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W. Jay Wood
Who among us has not flared to sudden anger (perhaps accompanied by some indelicate international hand gestures), prompted perhaps by the actions of a rude driver yakking on his cell phone? Have we not all been roused to anger at news reports of child abuse or brutal murder or "ethnic cleansing"? That we are moved to anger by matters small and great, inconsequential and grave, is commonplace. Less common is knowing when, if ever, our anger is justified and what affects it has on our character.
And that being so, we should attend to Robert A. F. Thurman when he maintains that all anger is unjustified, merely adding to the total amount of evil in the world. Hearing him out, readers are likely to clarify at least a bit their own understanding of anger, whether or not they are persuaded by his central contention.
Anger is Thurman's contribution to Oxford University Press' series on the Seven Deadly Sins. A former Buddhist monk and a personal student of the Dalai Lama, Thurman holds the first endowed chair in Indo-Tibetan Buddhist Studies at Colombia University. But to understand and to be able to control anger is not merely an academic concern for Thurman. He confesses to having struggled with anger personally, and he believes that his felicity in this life and the next depends on successfully conquering anger.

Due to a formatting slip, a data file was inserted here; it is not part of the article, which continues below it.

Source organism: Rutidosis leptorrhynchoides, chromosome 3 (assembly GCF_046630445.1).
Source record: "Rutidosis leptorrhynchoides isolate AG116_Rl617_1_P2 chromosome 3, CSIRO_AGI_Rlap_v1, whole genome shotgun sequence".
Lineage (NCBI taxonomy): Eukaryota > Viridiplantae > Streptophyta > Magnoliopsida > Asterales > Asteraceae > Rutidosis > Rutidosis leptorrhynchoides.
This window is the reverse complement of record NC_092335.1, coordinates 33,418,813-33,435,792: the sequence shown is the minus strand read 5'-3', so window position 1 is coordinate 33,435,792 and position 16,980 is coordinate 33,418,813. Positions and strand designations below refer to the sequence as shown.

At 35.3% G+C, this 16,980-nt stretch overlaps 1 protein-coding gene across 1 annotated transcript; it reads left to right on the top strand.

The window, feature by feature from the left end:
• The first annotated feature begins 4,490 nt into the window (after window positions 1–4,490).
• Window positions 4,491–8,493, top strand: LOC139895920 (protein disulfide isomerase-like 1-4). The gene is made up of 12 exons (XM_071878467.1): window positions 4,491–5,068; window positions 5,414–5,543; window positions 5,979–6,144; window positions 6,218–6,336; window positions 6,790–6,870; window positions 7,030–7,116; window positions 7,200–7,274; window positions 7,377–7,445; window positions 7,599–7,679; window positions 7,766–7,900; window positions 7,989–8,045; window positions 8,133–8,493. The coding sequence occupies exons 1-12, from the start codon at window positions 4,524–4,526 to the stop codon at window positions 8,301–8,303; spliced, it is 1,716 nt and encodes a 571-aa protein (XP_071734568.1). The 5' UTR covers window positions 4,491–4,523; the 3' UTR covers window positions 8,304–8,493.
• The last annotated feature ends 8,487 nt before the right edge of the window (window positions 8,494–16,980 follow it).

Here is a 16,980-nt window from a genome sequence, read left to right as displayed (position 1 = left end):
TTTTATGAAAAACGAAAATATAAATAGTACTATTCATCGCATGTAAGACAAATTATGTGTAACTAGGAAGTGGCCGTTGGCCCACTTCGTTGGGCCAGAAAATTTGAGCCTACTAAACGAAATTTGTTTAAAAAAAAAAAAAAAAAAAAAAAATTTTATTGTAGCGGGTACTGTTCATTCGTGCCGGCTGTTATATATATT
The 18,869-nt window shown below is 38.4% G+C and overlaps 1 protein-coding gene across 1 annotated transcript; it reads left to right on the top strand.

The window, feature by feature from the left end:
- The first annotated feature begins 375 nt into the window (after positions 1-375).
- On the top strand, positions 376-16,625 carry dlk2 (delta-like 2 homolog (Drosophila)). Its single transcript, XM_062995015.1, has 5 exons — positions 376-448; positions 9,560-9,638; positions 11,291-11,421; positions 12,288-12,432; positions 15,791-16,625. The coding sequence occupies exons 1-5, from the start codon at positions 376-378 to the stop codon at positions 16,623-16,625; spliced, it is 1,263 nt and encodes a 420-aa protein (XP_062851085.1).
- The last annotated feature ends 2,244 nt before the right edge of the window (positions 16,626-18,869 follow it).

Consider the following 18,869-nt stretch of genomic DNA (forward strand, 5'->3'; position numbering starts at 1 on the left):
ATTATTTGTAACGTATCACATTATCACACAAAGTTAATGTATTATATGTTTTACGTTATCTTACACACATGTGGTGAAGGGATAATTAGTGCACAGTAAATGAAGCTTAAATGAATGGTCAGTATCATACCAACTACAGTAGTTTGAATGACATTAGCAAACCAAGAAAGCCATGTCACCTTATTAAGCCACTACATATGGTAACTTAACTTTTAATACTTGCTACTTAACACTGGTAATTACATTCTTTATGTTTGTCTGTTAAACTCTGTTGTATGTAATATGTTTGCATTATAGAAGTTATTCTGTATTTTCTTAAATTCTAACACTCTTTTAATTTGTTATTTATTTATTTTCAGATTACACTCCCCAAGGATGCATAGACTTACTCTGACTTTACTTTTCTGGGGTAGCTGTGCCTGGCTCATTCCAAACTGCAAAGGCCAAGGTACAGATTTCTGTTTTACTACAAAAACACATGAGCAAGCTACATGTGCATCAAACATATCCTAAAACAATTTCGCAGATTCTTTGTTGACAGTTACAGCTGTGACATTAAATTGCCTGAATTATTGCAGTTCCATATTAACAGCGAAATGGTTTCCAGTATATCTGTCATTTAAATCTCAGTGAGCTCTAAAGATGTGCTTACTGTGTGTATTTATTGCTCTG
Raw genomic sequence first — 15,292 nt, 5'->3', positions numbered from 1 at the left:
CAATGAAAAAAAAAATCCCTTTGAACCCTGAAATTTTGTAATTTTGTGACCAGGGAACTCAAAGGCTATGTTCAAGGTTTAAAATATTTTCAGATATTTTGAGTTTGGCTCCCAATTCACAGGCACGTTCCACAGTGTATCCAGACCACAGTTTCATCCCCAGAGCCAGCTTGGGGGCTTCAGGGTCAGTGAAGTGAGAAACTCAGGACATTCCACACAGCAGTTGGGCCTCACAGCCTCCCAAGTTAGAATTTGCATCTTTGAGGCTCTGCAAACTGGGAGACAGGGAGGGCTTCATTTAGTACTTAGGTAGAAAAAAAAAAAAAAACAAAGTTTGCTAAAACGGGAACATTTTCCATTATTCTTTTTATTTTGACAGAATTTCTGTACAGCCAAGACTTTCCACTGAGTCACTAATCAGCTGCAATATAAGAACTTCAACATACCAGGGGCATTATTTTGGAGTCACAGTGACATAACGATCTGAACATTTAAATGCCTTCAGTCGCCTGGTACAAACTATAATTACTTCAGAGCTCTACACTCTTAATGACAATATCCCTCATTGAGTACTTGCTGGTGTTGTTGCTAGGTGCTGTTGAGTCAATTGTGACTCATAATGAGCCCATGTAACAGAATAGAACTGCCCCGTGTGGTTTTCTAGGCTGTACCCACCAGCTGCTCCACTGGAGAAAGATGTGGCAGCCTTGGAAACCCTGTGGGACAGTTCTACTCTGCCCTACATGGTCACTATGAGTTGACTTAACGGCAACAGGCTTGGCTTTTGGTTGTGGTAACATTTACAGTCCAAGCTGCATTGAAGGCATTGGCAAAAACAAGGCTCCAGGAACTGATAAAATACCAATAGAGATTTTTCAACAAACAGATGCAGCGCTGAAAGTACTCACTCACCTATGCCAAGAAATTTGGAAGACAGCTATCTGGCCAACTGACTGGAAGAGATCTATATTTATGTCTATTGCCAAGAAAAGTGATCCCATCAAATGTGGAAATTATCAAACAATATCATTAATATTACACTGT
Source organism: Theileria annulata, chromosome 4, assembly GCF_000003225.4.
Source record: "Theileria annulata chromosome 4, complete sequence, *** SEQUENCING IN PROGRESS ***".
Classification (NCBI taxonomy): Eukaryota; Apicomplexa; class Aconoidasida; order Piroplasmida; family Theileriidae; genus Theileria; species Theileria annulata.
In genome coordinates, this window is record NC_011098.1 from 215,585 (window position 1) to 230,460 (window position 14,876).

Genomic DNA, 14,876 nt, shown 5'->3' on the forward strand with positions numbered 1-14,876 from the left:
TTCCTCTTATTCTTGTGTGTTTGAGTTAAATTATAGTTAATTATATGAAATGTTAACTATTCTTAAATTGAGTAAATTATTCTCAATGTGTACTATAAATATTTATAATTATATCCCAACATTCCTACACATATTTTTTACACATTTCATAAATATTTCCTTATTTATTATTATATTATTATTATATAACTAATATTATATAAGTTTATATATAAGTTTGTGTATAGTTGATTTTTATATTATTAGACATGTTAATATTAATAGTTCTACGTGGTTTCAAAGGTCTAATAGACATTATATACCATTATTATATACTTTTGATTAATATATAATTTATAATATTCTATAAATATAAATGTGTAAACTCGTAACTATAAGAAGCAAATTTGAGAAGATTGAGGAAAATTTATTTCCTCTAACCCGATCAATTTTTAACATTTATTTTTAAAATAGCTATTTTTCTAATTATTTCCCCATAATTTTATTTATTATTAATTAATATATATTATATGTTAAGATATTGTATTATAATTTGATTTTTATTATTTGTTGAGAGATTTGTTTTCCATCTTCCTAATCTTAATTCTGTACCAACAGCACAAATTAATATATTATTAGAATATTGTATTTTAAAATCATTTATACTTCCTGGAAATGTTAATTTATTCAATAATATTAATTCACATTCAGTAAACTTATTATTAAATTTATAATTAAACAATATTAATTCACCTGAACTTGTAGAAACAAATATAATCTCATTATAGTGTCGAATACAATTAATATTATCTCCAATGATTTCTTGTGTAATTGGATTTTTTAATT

Thurman's contribution to Oxford's series is part of a revival of interest in moral and intellectual virtues and the past masters of virtue ethics, including Aristotle, Plutarch, John Cassian, Evagrius of Pontus, Seneca, and Aquinas, among others. This revival has not, however, contributed much to cross-cultural analyses of central concepts of virtue and vice as they find expression, for example, in the moral outlooks of Confucianism, Buddhism, Aristotelianism, Christianity, Stoicism, and Nietzscheanism. Although virtue terms such as "compassion," "generosity," and "courage," and vice terms such as "greed," "folly," and "anger" are common to various virtue traditions, ...